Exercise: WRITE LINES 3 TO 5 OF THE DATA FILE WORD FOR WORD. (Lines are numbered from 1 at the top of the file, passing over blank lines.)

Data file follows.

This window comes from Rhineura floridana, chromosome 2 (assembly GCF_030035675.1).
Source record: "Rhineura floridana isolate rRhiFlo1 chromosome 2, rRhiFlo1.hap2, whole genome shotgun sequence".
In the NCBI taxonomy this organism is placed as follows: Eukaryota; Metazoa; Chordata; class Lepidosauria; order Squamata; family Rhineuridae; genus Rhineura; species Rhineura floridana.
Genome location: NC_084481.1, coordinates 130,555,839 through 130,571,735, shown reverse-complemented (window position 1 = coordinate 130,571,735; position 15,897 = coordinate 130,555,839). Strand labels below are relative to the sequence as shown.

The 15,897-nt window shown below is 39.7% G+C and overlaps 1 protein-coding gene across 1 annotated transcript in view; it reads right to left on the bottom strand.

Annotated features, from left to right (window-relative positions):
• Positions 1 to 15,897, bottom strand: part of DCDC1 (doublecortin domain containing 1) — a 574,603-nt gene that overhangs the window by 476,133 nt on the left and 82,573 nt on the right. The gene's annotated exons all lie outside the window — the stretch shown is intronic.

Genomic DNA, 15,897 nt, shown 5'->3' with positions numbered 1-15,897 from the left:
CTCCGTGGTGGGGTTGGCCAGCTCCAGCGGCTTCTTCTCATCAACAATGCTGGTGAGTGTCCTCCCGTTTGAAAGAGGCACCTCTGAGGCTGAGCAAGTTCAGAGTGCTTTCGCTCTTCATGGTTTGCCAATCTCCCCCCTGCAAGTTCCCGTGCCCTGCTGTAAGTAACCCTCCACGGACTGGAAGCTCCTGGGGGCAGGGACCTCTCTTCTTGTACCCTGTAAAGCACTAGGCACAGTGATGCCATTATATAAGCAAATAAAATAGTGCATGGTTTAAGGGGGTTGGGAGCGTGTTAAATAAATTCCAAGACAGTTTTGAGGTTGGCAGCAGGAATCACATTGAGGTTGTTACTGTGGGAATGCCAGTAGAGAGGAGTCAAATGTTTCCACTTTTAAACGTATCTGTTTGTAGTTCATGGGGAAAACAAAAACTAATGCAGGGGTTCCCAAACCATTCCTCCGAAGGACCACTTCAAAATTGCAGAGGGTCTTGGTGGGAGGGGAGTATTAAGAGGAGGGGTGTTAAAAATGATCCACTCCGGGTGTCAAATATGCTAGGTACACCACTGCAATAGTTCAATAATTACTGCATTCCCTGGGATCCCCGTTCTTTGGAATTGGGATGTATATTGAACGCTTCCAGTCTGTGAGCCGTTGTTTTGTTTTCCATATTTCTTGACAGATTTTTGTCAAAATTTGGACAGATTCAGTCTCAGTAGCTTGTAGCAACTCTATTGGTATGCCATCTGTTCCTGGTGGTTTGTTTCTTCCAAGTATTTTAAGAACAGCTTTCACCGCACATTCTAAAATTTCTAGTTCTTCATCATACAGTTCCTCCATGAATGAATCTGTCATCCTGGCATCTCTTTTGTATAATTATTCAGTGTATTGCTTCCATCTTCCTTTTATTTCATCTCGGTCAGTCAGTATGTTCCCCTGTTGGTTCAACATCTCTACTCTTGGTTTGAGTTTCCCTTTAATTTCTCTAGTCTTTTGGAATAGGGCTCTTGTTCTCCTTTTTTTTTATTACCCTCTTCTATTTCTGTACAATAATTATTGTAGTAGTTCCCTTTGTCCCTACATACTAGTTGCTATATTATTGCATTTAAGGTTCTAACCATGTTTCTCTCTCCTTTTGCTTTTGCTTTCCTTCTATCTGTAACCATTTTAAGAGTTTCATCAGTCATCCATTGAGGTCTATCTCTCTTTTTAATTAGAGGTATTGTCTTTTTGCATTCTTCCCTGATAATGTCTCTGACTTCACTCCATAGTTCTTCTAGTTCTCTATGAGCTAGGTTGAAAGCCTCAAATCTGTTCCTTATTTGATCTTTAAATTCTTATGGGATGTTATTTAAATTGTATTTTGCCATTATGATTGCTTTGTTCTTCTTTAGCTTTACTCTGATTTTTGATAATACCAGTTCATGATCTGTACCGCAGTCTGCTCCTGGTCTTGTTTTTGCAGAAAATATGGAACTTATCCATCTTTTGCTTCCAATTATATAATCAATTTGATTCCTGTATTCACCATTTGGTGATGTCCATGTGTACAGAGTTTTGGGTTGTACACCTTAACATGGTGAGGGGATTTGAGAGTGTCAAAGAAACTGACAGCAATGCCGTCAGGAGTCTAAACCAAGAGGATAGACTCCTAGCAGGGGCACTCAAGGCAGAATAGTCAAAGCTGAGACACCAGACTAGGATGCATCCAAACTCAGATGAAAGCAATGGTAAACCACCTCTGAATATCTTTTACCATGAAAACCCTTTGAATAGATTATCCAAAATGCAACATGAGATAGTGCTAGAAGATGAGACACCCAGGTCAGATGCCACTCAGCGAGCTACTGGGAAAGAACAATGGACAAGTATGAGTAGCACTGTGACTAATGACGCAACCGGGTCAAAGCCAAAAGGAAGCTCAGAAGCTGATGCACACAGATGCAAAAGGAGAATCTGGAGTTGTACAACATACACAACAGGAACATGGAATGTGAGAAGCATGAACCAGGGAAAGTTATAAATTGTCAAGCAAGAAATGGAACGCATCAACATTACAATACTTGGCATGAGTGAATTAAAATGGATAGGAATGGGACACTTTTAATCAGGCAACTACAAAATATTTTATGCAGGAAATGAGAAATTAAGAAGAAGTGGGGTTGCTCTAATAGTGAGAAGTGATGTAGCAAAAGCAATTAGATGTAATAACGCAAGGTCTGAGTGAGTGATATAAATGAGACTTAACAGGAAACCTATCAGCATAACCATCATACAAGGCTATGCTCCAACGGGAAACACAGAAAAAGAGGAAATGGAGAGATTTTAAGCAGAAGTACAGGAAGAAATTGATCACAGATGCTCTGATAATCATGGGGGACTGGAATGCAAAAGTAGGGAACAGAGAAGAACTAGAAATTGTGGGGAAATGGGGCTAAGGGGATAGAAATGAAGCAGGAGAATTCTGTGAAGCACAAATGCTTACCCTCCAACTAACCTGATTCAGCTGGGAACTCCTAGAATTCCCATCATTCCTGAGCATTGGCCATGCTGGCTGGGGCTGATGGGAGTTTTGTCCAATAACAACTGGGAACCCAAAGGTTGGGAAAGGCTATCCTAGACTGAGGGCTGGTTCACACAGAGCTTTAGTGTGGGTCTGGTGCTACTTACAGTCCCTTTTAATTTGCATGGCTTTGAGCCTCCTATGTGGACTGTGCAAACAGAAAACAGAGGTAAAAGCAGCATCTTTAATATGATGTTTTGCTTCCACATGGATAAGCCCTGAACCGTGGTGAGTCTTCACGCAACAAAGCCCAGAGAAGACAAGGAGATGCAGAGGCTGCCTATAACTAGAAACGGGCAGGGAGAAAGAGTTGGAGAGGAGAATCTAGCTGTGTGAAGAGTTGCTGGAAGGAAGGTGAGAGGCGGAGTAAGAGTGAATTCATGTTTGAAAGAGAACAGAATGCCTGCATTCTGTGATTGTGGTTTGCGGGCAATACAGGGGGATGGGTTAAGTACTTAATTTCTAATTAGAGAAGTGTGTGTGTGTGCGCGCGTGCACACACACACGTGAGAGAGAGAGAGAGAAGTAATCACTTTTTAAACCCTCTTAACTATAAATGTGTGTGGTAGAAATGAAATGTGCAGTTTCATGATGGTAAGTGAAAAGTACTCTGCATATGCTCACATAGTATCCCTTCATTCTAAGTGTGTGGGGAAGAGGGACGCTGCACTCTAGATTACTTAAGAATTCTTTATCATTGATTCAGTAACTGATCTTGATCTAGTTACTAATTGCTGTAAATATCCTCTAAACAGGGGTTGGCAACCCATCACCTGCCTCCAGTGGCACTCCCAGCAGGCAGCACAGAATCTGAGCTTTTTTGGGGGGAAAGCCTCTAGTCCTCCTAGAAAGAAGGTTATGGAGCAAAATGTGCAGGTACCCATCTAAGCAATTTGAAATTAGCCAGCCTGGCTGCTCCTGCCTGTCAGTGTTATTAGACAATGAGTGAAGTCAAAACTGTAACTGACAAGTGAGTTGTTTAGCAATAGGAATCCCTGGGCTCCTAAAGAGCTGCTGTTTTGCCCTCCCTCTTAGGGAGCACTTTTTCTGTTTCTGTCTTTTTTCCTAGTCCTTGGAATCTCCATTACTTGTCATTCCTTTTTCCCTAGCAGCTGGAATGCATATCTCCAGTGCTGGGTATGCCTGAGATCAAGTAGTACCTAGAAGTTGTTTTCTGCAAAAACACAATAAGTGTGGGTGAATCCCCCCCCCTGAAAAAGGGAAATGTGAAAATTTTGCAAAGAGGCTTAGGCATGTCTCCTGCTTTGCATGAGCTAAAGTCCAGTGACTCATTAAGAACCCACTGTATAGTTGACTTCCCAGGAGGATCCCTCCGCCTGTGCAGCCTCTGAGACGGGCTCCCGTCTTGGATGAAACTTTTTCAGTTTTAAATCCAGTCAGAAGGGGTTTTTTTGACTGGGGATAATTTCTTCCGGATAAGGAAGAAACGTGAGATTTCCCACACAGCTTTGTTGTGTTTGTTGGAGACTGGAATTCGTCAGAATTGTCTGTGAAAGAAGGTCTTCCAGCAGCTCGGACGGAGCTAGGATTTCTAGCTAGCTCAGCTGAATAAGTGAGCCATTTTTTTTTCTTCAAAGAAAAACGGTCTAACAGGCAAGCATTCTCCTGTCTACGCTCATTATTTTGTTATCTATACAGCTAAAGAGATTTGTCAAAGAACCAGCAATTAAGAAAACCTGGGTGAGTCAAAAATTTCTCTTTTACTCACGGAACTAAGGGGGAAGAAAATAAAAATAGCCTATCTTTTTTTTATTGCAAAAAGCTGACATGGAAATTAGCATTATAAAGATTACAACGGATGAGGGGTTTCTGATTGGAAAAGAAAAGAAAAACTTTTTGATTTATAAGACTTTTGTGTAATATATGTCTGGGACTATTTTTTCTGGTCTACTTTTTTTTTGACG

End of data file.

In the NCBI taxonomy this organism is placed as follows: Eukaryota; Metazoa; Chordata; class Lepidosauria; order Squamata; family Rhineuridae; genus Rhineura; species Rhineura floridana.
Genome location: NC_084481.1, coordinates 130,555,839 through 130,571,735, shown reverse-complemented (window position 1 = coordinate 130,571,735; position 15,897 = coordinate 130,555,839). Strand labels below are relative to the sequence as shown.

The 15,897-nt window shown below is 39.7% G+C and overlaps 1 protein-coding gene across 1 annotated transcript in view; it reads right to left on the bottom strand.